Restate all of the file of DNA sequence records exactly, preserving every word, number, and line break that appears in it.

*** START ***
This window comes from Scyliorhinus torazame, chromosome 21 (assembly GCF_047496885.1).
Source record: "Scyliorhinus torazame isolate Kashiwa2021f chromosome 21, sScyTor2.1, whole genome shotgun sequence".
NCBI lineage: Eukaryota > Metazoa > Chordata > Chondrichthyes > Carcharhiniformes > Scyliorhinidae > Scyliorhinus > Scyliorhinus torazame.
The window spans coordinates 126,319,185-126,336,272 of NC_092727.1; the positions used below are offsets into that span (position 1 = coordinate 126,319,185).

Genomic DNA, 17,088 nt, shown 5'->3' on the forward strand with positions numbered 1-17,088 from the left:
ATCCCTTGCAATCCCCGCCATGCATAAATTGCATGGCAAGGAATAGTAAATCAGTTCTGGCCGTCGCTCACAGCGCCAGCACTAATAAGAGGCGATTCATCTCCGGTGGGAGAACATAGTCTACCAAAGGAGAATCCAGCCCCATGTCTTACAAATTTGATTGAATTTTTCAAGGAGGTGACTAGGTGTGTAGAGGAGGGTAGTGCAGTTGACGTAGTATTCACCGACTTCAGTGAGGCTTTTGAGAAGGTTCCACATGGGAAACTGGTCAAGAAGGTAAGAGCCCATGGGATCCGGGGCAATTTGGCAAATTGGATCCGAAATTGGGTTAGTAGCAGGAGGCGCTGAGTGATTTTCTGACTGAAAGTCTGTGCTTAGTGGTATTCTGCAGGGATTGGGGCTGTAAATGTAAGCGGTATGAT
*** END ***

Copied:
This window comes from Scyliorhinus torazame, chromosome 21 (assembly GCF_047496885.1).
Source record: "Scyliorhinus torazame isolate Kashiwa2021f chromosome 21, sScyTor2.1, whole genome shotgun sequence".
NCBI lineage: Eukaryota > Metazoa > Chordata > Chondrichthyes > Carcharhiniformes > Scyliorhinidae > Scyliorhinus > Scyliorhinus torazame.
The window spans coordinates 126,319,185-126,336,272 of NC_092727.1; the positions used below are offsets into that span (position 1 = coordinate 126,319,185).

Genomic DNA, 17,088 nt, shown 5'->3' on the forward strand with positions numbered 1-17,088 from the left:
ATCCCTTGCAATCCCCGCCATGCATAAATTGCATGGCAAGGAATAGTAAATCAGTTCTGGCCGTCGCTCACAGCGCCAGCACTAATAAGAGGCGATTCATCTCCGGTGGGAGAACATAGTCTACCAAAGGAGAATCCAGCCCCATGTCTTACAAATTTGATTGAATTTTTCAAGGAGGTGACTAGGTGTGTAGAGGAGGGTAGTGCAGTTGACGTAGTATTCACCGACTTCAGTGAGGCTTTTGAGAAGGTTCCACATGGGAAACTGGTCAAGAAGGTAAGAGCCCATGGGATCCGGGGCAATTTGGCAAATTGGATCCGAAATTGGGTTAGTAGCAGGAGGCGCTGAGTGATTTTCTGACTGAAAGTCTGTGCTTAGTGGTATTCTGCAGGGATTGGGGCTGTAAATGTAAGCGGTATGAT